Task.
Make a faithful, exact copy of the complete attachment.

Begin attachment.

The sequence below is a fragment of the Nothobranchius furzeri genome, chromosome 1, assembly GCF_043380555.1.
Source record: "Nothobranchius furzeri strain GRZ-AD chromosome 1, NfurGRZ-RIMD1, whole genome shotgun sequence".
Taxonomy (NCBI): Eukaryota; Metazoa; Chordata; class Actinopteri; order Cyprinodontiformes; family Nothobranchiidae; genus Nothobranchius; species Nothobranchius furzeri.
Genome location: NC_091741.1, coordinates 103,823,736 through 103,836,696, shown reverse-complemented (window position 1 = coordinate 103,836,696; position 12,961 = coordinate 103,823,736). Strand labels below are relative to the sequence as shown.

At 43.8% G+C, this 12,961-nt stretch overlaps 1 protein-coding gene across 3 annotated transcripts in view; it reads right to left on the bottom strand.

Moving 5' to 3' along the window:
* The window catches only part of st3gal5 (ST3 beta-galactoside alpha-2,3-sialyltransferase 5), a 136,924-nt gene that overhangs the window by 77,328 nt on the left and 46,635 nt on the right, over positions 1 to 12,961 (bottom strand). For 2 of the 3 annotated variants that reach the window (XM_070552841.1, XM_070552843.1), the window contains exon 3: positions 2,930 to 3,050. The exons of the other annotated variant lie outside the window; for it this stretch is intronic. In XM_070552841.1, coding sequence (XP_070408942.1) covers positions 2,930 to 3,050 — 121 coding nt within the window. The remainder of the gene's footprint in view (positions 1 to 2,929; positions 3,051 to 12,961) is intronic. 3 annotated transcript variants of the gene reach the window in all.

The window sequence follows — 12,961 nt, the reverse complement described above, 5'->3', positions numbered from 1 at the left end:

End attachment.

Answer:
The sequence below is a fragment of the Nothobranchius furzeri genome, chromosome 1, assembly GCF_043380555.1.
Source record: "Nothobranchius furzeri strain GRZ-AD chromosome 1, NfurGRZ-RIMD1, whole genome shotgun sequence".
Taxonomy (NCBI): Eukaryota; Metazoa; Chordata; class Actinopteri; order Cyprinodontiformes; family Nothobranchiidae; genus Nothobranchius; species Nothobranchius furzeri.
Genome location: NC_091741.1, coordinates 103,823,736 through 103,836,696, shown reverse-complemented (window position 1 = coordinate 103,836,696; position 12,961 = coordinate 103,823,736). Strand labels below are relative to the sequence as shown.

At 43.8% G+C, this 12,961-nt stretch overlaps 1 protein-coding gene across 3 annotated transcripts in view; it reads right to left on the bottom strand.

Moving 5' to 3' along the window:
* The window catches only part of st3gal5 (ST3 beta-galactoside alpha-2,3-sialyltransferase 5), a 136,924-nt gene that overhangs the window by 77,328 nt on the left and 46,635 nt on the right, over positions 1 to 12,961 (bottom strand). For 2 of the 3 annotated variants that reach the window (XM_070552841.1, XM_070552843.1), the window contains exon 3: positions 2,930 to 3,050. The exons of the other annotated variant lie outside the window; for it this stretch is intronic. In XM_070552841.1, coding sequence (XP_070408942.1) covers positions 2,930 to 3,050 — 121 coding nt within the window. The remainder of the gene's footprint in view (positions 1 to 2,929; positions 3,051 to 12,961) is intronic. 3 annotated transcript variants of the gene reach the window in all.

The window sequence follows — 12,961 nt, the reverse complement described above, 5'->3', positions numbered from 1 at the left end: